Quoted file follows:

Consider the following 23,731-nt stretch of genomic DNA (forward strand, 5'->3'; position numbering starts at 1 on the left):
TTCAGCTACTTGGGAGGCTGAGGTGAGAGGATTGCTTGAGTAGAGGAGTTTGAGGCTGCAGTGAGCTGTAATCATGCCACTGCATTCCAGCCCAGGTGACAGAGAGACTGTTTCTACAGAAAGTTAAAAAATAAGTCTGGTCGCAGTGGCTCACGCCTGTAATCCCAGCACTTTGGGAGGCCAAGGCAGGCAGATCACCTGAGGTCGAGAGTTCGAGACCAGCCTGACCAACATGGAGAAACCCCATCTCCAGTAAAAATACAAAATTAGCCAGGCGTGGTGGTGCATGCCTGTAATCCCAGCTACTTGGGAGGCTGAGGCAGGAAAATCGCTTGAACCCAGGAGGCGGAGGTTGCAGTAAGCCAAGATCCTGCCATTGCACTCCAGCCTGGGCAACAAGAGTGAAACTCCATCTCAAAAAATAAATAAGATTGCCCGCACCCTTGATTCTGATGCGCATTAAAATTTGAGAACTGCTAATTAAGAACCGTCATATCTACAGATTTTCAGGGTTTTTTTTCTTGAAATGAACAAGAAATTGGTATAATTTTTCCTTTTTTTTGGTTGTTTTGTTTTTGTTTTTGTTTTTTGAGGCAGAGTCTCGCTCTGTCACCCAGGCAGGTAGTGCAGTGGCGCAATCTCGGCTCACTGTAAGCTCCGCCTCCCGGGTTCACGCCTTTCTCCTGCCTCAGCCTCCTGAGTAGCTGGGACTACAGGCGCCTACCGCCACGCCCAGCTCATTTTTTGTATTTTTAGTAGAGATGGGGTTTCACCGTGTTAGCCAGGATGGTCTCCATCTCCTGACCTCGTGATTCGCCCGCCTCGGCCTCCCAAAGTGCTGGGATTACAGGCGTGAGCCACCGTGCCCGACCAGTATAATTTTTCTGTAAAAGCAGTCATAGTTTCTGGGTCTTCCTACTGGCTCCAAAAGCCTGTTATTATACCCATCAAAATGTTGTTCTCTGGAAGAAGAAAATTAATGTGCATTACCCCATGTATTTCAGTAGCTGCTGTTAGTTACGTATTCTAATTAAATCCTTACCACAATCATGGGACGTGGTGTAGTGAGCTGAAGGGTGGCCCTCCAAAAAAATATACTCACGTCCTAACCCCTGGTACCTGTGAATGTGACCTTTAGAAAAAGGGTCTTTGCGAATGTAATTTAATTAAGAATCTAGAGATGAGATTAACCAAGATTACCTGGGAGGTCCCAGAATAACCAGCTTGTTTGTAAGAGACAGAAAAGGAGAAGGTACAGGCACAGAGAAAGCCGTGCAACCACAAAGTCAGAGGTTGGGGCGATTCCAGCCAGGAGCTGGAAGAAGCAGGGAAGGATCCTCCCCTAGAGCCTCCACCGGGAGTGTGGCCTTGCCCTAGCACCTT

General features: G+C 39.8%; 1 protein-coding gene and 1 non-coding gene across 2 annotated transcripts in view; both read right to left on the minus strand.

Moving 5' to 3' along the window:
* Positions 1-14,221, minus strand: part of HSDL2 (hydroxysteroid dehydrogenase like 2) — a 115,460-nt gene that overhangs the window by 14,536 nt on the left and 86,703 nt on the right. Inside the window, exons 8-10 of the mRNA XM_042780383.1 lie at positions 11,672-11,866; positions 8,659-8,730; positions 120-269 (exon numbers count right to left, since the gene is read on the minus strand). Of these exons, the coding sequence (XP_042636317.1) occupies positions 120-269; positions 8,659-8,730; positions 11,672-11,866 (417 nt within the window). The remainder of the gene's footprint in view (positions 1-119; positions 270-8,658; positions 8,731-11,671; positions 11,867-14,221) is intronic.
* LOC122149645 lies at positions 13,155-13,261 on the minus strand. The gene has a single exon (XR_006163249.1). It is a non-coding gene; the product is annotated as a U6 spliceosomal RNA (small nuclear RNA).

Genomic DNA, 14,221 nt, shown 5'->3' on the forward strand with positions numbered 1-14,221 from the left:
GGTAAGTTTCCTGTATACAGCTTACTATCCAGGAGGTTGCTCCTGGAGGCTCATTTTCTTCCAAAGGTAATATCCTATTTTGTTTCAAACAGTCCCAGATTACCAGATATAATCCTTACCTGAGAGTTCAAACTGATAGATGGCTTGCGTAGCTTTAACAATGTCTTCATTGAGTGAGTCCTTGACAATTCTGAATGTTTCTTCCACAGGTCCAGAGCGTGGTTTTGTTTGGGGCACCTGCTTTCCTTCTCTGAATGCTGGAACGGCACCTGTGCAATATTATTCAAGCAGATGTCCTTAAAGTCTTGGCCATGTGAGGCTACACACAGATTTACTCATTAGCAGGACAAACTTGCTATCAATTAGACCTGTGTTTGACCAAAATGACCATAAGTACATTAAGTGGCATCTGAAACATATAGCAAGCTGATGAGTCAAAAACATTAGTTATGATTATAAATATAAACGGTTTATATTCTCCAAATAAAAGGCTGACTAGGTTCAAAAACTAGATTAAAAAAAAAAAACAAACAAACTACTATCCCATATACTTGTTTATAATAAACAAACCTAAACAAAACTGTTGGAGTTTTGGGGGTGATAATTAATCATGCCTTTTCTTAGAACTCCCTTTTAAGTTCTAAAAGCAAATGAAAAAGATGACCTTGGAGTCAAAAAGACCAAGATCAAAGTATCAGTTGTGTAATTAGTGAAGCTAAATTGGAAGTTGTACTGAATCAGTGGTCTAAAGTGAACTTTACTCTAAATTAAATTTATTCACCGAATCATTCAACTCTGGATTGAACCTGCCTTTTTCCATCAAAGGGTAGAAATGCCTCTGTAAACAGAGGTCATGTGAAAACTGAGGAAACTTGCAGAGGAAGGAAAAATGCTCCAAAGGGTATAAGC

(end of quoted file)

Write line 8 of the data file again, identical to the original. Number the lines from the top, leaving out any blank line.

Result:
GGTAAGTTTCCTGTATACAGCTTACTATCCAGGAGGTTGCTCCTGGAGGCTCATTTTCTTCCAAAGGTAATATCCTATTTTGTTTCAAACAGTCCCAGATTACCAGATATAATCCTTACCTGAGAGTTCAAACTGATAGATGGCTTGCGTAGCTTTAACAATGTCTTCATTGAGTGAGTCCTTGACAATTCTGAATGTTTCTTCCACAGGTCCAGAGCGTGGTTTTGTTTGGGGCACCTGCTTTCCTTCTCTGAATGCTGGAACGGCACCTGTGCAATATTATTCAAGCAGATGTCCTTAAAGTCTTGGCCATGTGAGGCTACACACAGATTTACTCATTAGCAGGACAAACTTGCTATCAATTAGACCTGTGTTTGACCAAAATGACCATAAGTACATTAAGTGGCATCTGAAACATATAGCAAGCTGATGAGTCAAAAACATTAGTTATGATTATAAATATAAACGGTTTATATTCTCCAAATAAAAGGCTGACTAGGTTCAAAAACTAGATTAAAAAAAAAAAACAAACAAACTACTATCCCATATACTTGTTTATAATAAACAAACCTAAACAAAACTGTTGGAGTTTTGGGGGTGATAATTAATCATGCCTTTTCTTAGAACTCCCTTTTAAGTTCTAAAAGCAAATGAAAAAGATGACCTTGGAGTCAAAAAGACCAAGATCAAAGTATCAGTTGTGTAATTAGTGAAGCTAAATTGGAAGTTGTACTGAATCAGTGGTCTAAAGTGAACTTTACTCTAAATTAAATTTATTCACCGAATCATTCAACTCTGGATTGAACCTGCCTTTTTCCATCAAAGGGTAGAAATGCCTCTGTAAACAGAGGTCATGTGAAAACTGAGGAAACTTGCAGAGGAAGGAAAAATGCTCCAAAGGGTATAAGC